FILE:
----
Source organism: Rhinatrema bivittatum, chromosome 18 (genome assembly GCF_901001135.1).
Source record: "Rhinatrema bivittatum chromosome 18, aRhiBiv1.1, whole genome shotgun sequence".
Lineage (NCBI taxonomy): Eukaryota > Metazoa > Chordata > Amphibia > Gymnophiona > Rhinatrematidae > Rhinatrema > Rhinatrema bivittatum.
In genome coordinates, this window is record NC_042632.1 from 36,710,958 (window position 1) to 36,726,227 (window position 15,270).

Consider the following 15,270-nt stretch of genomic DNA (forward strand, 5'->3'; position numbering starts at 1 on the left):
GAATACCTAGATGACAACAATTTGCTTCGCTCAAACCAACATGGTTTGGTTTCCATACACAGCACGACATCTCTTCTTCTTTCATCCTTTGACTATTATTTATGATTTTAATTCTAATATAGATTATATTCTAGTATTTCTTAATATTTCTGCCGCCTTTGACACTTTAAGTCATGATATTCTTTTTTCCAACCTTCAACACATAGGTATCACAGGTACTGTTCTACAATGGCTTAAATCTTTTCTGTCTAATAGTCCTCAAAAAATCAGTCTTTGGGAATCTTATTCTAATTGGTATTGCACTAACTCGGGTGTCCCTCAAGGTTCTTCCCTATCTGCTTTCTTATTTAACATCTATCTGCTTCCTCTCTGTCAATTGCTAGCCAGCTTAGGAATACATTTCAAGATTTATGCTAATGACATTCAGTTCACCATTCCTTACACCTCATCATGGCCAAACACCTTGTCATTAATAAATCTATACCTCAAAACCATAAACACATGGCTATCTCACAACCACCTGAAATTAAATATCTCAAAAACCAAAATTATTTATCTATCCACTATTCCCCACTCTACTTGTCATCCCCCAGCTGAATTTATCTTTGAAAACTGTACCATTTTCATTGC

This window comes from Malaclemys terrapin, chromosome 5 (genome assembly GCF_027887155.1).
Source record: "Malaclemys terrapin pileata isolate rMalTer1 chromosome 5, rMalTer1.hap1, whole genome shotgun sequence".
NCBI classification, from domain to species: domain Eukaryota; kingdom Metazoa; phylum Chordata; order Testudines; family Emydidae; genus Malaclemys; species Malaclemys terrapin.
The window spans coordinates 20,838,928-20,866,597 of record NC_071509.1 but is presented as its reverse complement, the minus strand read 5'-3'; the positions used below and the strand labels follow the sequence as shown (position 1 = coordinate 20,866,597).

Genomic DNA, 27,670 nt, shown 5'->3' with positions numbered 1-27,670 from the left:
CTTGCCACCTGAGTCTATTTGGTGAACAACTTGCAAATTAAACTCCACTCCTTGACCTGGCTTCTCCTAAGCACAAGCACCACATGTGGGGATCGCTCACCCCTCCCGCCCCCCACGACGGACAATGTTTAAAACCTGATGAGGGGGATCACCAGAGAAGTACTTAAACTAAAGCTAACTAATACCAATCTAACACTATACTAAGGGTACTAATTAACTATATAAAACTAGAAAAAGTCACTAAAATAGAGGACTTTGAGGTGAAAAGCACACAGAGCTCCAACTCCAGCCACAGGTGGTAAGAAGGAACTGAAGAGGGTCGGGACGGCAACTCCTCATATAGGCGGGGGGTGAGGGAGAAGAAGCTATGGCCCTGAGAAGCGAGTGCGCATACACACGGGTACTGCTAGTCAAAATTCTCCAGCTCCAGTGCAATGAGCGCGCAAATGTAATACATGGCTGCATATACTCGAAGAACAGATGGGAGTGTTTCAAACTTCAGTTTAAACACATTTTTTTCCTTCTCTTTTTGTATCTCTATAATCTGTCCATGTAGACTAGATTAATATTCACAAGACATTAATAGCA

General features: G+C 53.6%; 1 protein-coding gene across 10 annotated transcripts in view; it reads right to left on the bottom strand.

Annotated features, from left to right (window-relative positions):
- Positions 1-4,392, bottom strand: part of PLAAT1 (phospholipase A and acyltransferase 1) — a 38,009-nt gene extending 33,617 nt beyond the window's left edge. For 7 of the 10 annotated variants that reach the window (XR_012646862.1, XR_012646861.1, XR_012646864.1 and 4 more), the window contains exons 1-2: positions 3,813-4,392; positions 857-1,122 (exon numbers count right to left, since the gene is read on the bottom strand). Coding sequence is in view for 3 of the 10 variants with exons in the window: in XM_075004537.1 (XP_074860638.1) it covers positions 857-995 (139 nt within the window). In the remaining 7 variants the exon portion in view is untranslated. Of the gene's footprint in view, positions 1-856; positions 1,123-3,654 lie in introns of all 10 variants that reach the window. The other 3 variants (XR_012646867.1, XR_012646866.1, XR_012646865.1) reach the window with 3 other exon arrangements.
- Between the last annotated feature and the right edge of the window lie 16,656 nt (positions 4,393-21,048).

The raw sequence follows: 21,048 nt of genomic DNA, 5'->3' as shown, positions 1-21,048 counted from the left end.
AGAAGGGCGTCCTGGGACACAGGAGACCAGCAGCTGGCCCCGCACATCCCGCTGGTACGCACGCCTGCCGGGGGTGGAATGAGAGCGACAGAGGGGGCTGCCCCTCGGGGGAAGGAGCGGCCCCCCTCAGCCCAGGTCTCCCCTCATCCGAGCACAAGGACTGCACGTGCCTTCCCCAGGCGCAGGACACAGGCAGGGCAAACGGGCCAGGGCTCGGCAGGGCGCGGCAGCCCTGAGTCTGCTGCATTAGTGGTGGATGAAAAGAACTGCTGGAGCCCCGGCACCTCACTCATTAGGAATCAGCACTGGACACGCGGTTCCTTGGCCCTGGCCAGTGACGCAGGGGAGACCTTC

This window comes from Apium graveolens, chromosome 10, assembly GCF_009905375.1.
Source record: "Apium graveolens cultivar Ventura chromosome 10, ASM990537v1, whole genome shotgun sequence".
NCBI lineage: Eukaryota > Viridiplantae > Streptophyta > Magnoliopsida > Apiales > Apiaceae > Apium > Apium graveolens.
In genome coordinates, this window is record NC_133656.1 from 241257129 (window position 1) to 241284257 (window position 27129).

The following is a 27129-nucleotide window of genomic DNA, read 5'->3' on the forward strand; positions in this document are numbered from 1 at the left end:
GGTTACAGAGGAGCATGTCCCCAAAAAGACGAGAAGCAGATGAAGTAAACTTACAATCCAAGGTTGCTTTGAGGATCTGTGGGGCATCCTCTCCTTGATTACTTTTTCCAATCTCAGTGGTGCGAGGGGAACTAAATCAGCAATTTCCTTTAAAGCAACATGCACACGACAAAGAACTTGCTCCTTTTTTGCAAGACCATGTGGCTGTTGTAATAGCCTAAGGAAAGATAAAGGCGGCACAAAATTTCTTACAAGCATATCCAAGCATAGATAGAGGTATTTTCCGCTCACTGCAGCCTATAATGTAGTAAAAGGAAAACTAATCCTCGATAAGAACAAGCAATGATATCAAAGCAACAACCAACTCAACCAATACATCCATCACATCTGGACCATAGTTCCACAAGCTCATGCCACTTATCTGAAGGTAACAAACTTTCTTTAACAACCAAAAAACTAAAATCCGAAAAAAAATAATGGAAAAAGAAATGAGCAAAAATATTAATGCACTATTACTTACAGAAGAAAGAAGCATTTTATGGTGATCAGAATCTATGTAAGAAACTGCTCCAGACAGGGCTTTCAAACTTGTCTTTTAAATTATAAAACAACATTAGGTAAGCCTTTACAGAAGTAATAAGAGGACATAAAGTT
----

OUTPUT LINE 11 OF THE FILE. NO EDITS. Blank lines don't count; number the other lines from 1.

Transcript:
Genomic DNA, 27,670 nt, shown 5'->3' with positions numbered 1-27,670 from the left: